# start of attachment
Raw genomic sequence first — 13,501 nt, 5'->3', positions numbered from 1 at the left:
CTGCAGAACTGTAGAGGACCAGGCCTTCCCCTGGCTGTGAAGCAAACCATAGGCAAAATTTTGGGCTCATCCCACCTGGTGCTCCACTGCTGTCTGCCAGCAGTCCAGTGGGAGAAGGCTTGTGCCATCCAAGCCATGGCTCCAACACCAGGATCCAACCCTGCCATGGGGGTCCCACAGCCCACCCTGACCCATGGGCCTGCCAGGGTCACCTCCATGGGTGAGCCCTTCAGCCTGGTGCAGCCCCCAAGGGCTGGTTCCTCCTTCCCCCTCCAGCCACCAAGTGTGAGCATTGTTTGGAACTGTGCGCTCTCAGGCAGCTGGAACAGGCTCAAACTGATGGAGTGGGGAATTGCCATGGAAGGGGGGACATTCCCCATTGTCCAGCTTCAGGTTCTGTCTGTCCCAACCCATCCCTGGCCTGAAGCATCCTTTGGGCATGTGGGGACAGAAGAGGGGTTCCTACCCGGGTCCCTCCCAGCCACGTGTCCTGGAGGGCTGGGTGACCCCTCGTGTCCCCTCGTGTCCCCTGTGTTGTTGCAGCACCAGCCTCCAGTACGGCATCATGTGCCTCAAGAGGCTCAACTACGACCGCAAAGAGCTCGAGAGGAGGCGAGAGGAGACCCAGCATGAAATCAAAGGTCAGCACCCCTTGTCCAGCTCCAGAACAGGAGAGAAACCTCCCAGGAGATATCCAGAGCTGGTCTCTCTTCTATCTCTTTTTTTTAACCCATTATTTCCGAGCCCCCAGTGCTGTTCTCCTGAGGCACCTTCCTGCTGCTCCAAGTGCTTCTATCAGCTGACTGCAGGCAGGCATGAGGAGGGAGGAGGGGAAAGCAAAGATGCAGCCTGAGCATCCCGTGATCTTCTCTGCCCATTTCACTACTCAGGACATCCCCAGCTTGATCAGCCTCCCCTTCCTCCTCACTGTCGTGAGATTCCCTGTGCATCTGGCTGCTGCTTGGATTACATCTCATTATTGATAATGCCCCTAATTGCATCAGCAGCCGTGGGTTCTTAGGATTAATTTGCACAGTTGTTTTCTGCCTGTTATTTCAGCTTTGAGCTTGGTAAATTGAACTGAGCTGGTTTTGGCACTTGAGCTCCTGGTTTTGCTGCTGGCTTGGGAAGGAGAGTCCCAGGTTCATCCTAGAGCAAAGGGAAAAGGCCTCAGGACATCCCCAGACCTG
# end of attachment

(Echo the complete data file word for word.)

Raw genomic sequence first — 13,501 nt, 5'->3', positions numbered from 1 at the left:
CTGCAGAACTGTAGAGGACCAGGCCTTCCCCTGGCTGTGAAGCAAACCATAGGCAAAATTTTGGGCTCATCCCACCTGGTGCTCCACTGCTGTCTGCCAGCAGTCCAGTGGGAGAAGGCTTGTGCCATCCAAGCCATGGCTCCAACACCAGGATCCAACCCTGCCATGGGGGTCCCACAGCCCACCCTGACCCATGGGCCTGCCAGGGTCACCTCCATGGGTGAGCCCTTCAGCCTGGTGCAGCCCCCAAGGGCTGGTTCCTCCTTCCCCCTCCAGCCACCAAGTGTGAGCATTGTTTGGAACTGTGCGCTCTCAGGCAGCTGGAACAGGCTCAAACTGATGGAGTGGGGAATTGCCATGGAAGGGGGGACATTCCCCATTGTCCAGCTTCAGGTTCTGTCTGTCCCAACCCATCCCTGGCCTGAAGCATCCTTTGGGCATGTGGGGACAGAAGAGGGGTTCCTACCCGGGTCCCTCCCAGCCACGTGTCCTGGAGGGCTGGGTGACCCCTCGTGTCCCCTCGTGTCCCCTGTGTTGTTGCAGCACCAGCCTCCAGTACGGCATCATGTGCCTCAAGAGGCTCAACTACGACCGCAAAGAGCTCGAGAGGAGGCGAGAGGAGACCCAGCATGAAATCAAAGGTCAGCACCCCTTGTCCAGCTCCAGAACAGGAGAGAAACCTCCCAGGAGATATCCAGAGCTGGTCTCTCTTCTATCTCTTTTTTTTAACCCATTATTTCCGAGCCCCCAGTGCTGTTCTCCTGAGGCACCTTCCTGCTGCTCCAAGTGCTTCTATCAGCTGACTGCAGGCAGGCATGAGGAGGGAGGAGGGGAAAGCAAAGATGCAGCCTGAGCATCCCGTGATCTTCTCTGCCCATTTCACTACTCAGGACATCCCCAGCTTGATCAGCCTCCCCTTCCTCCTCACTGTCGTGAGATTCCCTGTGCATCTGGCTGCTGCTTGGATTACATCTCATTATTGATAATGCCCCTAATTGCATCAGCAGCCGTGGGTTCTTAGGATTAATTTGCACAGTTGTTTTCTGCCTGTTATTTCAGCTTTGAGCTTGGTAAATTGAACTGAGCTGGTTTTGGCACTTGAGCTCCTGGTTTTGCTGCTGGCTTGGGAAGGAGAGTCCCAGGTTCATCCTAGAGCAAAGGGAAAAGGCCTCAGGACATCCCCAGACCTG